The Keeper of the Truth

The Keeper of the Truth

The cold wind went through her clothes like a thousand tiny knives. She had to move on, she had to find shelter. The rest of the crew was dead. The climbers. The Sherpas. Her dear friend Janout. The excursion had failed. All she had left was her instinct of survival.

She climbed through the snow. She could see a crack in the wall further up. Maybe she could hide there until the storm was over. It was her only chance. If she could get there.

She moved along the mountain side, pressing against the rocks so she wouldn’t be carried away by the wind. She saw something. A gate. Half open, snow entering.

Darkness. She got her flash light out. She was in a hallway, going deep into the mountain side. She followed the tunnel, seeking away from the cold draft from the open door. There was a winding stairway at the end. Innumerable stairs going up through the mountain. The climb seemed like an eternity.

A hall. Huge, majestic. On the other end there was a window. Slowly she crossed the floor. Detailed carvings covered the walls. Humans. Animals. Gods.

Some transparent material separated her from the world outside. The storm was over. She could see everything. She had to be almost at the mountain top. The top of the world.

Quite a view, isn’t it?

She turned around. A little man was standing there. A monk. He looked old. Too old. Too old to be alive.

Who… are you?

I’m the keeper of the temple. The keeper of the truth.

Truth? She was about to fall over. This was just too much. What truth?

The only one that matters. He smiled a peaceful smile. His eyes were astonishing. So deep, so wise. She couldn’t stop staring.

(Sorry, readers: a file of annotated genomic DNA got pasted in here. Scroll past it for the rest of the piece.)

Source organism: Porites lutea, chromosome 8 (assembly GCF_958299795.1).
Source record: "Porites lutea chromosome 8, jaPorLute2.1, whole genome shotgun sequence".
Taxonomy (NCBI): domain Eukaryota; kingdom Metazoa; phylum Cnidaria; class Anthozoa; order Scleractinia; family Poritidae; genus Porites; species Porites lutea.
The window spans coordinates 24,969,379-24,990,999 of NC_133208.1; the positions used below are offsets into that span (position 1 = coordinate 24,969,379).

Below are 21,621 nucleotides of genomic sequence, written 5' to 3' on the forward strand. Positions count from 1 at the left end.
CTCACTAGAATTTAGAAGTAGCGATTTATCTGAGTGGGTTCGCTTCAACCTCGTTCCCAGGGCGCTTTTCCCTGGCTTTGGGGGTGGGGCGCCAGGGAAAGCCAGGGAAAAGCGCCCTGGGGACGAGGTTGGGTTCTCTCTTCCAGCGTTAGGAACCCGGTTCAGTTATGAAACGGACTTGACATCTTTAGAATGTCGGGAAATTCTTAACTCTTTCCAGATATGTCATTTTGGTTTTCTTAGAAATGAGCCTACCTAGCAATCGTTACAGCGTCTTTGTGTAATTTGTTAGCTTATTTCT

Concentrate, she heard inside her head. Concentrate on my eyes, and you will know.

She saw herself. She was him, and he was her. She knew all he knew, and she knew he knew all about her. She knew everything.

She was back, watching the little old man in front of her.

You know now, he said.

Yes. She looked out of the window, at the world extending below her. I know. We are all one.

She had heard it before, so many times. She had even believed it, but she’d never fully understood until she saw it for herself. Nothing would ever be the same again.

The Old Man who Knew


  1. I’m not sure how I would feel if the keeper of truth invaded my mind like that. Would it be too overwhelming? Those kind of questions come to mind. Great story! ❤

    Liked by 1 person

  2. Hey, Ben Aqiba. I enjoyed your entries on being a superhero (a particular kind of parent) and becoming a baby.


      1. That’s totally fine. But you should watch it! It’s just as good as the first one! That’s so cool! I always wanted to go to Norway! My aunt’s from Norway and I’ve heard some fascinating stories about the culture and towns over there. 🙂

        Liked by 1 person

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